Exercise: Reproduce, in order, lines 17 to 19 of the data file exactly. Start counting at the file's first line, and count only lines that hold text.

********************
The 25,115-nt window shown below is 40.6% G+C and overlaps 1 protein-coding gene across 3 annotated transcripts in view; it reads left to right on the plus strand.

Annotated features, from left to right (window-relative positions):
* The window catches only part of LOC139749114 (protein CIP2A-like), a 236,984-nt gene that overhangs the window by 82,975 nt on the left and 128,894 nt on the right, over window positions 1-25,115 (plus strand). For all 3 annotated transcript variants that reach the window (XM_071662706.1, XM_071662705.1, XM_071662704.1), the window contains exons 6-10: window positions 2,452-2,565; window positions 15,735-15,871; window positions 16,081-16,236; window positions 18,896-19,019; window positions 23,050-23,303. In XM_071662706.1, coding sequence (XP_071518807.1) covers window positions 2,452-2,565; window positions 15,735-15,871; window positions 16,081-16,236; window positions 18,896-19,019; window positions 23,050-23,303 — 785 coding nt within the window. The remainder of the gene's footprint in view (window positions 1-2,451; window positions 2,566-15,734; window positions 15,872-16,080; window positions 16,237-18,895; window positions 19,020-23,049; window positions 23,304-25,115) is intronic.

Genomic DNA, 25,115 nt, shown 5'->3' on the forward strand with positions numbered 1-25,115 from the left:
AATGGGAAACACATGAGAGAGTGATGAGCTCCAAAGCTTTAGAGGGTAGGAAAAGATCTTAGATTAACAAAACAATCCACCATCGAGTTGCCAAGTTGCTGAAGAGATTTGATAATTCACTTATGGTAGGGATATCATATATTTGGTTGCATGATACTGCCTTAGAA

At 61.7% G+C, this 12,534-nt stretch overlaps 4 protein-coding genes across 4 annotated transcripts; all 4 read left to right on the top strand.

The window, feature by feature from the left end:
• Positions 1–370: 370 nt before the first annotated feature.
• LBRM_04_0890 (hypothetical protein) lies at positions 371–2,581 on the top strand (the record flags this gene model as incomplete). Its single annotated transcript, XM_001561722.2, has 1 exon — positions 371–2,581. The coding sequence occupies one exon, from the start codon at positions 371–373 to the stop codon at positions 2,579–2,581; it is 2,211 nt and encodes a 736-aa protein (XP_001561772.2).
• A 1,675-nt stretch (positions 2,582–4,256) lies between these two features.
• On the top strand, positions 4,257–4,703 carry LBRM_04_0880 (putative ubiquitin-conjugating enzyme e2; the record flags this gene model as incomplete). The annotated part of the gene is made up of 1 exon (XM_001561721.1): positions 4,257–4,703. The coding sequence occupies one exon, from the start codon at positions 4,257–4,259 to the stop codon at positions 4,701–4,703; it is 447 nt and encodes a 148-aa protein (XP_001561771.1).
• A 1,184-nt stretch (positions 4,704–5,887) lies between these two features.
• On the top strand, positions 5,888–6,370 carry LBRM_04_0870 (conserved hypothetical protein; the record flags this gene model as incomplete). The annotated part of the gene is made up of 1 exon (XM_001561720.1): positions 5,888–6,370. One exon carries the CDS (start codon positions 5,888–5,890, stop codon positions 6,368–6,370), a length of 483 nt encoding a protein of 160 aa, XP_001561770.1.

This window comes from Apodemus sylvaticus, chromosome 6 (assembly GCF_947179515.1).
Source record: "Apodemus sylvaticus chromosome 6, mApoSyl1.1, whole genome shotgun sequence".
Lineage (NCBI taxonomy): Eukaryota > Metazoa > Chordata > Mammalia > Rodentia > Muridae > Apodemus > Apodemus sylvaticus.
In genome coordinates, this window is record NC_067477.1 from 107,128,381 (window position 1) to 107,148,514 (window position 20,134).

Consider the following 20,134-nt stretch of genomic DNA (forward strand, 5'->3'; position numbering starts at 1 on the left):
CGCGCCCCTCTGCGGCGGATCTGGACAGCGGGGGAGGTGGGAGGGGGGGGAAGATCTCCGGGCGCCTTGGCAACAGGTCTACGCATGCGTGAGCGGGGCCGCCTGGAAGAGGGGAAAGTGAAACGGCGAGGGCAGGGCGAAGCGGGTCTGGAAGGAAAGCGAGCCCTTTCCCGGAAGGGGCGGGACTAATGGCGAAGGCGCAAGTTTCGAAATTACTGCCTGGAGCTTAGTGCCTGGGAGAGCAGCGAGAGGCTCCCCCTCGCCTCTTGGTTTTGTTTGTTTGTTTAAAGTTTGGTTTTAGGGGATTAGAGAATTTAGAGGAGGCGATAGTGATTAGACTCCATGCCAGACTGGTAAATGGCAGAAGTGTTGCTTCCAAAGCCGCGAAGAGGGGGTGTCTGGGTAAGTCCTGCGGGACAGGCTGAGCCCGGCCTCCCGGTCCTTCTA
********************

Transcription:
In genome coordinates, this window is record NC_067477.1 from 107,128,381 (window position 1) to 107,148,514 (window position 20,134).

Consider the following 20,134-nt stretch of genomic DNA (forward strand, 5'->3'; position numbering starts at 1 on the left):
CGCGCCCCTCTGCGGCGGATCTGGACAGCGGGGGAGGTGGGAGGGGGGGGAAGATCTCCGGGCGCCTTGGCAACAGGTCTACGCATGCGTGAGCGGGGCCGCCTGGAAGAGGGGAAAGTGAAACGGCGAGGGCAGGGCGAAGCGGGTCTGGAAGGAAAGCGAGCCCTTTCCCGGAAGGGGCGGGACTAATGGCGAAGGCGCAAGTTTCGAAATTACTGCCTGGAGCTTAGTGCCTGGGAGAGCAGCGAGAGGCTCCCCCTCGCCTCTTGGTTTTGTTTGTTTGTTTAAAGTTTGGTTTTAGGGGATTAGAGAATTTAGAGGAGGCGATAGTGATTAGACTCCATGCCAGACTGGTAAATGGCAGAAGTGTTGCTTCCAAAGCCGCGAAGAGGGGGTGTCTGGGTAAGTCCTGCGGGACAGGCTGAGCCCGGCCTCCCGGTCCTTCTA